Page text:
The treatment with imlifidase is carried out intravenously and is effective very quickly, within an hour after administration, at which time the patient can go to the operating room and be transplanted without having antibodies against the donor. "The drug gives us a window of opportunity of 5 to 6 days to perform the transplant. However, we know that afterwards the antibodies are produced again, but then the patient is under treatment with other immunosuppressants that can modulate the immune system in the short and medium term", says Dr. Oriol Bestard. "It is very likely that transplant survival in these patients is not comparable to that of those who receive a compatible organ, but it may allow the patient to live with a functioning kidney for a long period of time without the need for dialysis. Undoubtedly, this drug can have a very positive impact on these patients, also improving their quality of life", he adds.

The first patient at Vall d'Hebron to participate in this study was a 54-year-old man who had required dialysis since 1984 due to a malformation of the urinary tract that caused the progressive onset of chronic end-stage renal failure. After two unsuccessful transplantation attempts in 1991 and 1996, the patient's immune system became sensitized and his antibody levels were very high, making it impossible to find a compatible donor during all these years.

In May 2022, the patient received imlifidase treatment followed by a kidney transplant. After three months, he continues to be followed up on an outpatient basis and does not require dialysis. "This drug may open the door to transplantation for a group of highly sensitized individuals with virtually no option for a compatible transplant. Currently, the proportion of this type of patients can reach 10-15% of the total who are currently on the waiting list for a kidney transplant", says Dr. Francesc Moreso, head of section of the Kidney Transplantation Unit at Vall d'Hebron University Hospital and researcher of the Nephrology and Renal Transplantation group at VHIR.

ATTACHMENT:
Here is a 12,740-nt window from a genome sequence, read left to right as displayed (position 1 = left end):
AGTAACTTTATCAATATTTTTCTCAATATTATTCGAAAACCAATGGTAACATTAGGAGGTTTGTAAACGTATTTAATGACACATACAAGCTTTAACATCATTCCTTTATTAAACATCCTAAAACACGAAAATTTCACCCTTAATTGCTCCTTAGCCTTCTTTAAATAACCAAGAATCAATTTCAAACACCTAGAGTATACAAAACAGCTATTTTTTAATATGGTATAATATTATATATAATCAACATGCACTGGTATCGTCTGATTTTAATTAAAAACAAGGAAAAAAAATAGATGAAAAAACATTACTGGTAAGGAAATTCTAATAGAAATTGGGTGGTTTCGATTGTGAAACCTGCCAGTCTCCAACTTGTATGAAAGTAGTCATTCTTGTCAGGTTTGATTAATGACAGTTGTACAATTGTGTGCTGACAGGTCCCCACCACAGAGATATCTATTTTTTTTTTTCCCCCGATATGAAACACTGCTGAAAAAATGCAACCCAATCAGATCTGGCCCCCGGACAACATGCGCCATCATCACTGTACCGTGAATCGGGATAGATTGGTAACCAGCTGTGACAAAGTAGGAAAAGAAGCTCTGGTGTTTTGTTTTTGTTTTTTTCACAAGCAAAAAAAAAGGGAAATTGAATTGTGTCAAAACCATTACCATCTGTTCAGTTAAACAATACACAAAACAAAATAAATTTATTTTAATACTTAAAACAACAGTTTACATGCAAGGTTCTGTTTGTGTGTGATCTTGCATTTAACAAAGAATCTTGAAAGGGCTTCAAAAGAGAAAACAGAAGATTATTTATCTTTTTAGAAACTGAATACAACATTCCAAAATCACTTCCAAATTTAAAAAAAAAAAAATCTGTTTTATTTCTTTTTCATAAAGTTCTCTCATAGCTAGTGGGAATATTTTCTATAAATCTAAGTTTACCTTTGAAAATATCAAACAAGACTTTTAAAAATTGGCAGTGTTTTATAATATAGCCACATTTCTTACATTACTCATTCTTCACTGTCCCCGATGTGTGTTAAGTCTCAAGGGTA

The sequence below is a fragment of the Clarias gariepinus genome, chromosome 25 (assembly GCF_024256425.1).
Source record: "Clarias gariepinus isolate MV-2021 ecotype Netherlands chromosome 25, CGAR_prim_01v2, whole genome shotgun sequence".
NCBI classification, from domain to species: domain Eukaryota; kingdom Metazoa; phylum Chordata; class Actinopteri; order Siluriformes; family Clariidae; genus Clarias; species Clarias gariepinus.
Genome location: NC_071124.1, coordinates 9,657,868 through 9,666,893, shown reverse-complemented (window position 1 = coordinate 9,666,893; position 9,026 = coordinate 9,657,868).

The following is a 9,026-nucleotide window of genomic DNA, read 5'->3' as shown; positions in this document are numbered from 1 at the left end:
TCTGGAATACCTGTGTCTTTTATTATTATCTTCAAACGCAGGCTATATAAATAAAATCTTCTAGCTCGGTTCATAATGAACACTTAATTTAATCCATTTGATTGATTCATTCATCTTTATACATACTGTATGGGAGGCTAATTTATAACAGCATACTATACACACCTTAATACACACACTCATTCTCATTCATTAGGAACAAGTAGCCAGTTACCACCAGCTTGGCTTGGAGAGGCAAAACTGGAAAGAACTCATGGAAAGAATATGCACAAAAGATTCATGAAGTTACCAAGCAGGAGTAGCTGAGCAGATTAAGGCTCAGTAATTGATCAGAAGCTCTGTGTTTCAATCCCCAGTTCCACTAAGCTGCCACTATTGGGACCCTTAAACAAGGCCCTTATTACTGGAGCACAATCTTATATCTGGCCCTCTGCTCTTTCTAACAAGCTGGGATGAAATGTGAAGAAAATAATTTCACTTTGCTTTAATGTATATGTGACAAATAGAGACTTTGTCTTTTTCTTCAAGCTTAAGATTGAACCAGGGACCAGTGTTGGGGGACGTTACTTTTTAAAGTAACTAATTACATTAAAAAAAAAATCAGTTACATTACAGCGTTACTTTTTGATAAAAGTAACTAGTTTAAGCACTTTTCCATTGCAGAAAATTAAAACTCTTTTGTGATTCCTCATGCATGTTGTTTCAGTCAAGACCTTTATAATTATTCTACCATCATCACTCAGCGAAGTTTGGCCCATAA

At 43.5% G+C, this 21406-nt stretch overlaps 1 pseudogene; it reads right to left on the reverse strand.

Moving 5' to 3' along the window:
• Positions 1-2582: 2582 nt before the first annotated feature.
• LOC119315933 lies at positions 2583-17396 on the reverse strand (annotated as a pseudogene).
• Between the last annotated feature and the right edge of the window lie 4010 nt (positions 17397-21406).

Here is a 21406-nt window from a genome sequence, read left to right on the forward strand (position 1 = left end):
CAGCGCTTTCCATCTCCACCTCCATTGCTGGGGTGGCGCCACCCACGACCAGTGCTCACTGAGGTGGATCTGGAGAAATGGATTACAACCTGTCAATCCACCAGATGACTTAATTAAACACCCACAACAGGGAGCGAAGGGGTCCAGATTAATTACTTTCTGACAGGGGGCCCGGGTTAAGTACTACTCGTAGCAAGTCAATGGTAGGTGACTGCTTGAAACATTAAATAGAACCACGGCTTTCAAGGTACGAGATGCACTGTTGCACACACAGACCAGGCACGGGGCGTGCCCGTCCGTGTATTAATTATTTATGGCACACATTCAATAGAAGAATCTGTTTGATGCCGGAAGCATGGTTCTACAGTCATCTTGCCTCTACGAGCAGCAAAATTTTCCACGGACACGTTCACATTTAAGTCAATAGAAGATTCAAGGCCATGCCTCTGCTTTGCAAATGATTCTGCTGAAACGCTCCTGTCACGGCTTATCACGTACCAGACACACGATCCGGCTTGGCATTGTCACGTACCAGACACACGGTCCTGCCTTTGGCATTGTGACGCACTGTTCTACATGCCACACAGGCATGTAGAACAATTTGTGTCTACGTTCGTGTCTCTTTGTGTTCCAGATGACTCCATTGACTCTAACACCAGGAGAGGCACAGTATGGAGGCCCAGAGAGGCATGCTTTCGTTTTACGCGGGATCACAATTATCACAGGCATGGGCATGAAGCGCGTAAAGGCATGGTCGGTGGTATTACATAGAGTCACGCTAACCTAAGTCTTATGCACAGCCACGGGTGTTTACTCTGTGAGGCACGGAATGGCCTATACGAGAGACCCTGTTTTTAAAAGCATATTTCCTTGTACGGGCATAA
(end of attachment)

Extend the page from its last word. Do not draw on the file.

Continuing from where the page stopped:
This process requires a very high level of specialization of the teams, as well as a great multidisciplinary coordination between nephrologists, immunologists, urologists, transplant coordination and a highly specialized nursing team. "This type of patient is also quite complex from the surgical point of view, since they have a biological age that does not generally represent the chronological age due to the fact that they have been on dialysis for so many years, which requires a great deal of surgical experience in the field of transplantation", adds Dr. Enric Trilla, head of the Urology Department at the Vall d'Hebron University Hospital. "They are biologically fragile patients. Their management after surgery requires great expertise for nursing care during hospital admission", says Adela Amat, supervising nurse of Transplantation at Vall d'Hebron University Hospital. "Patients are susceptible to developing serious complications, especially infectious and cardiovascular. It is important to have very precise follow-up and monitoring and a lot of experience of the team to be able to anticipate possible complications after transplantation", concludes Dr. Bestard.

Prior step to approval by the European Medicines Agency

The study in which Vall d'Hebron is participating is a post-authorization efficacy study (PAES), a Phase III clinical trial that is considered the previous step to approval by the European Medicines Agency (EMA). It will involve 50 highly sensitized patients who need a kidney transplantation but who, due to their immunological characteristics, are considered highly unlikely to find a compatible donor.

The study is promoted by Hansa Biopharma AB, a Swedish biopharmaceutical company. The Hospital Clínic in Barcelona and the Hospital Universitario 12 de Octubre in Madrid will also participate. Vall d'Hebron was the first European center to begin including patients.

It is proposed as a new therapeutic strategy in patients in whom it is highly improbable to find immunologically compatible donors.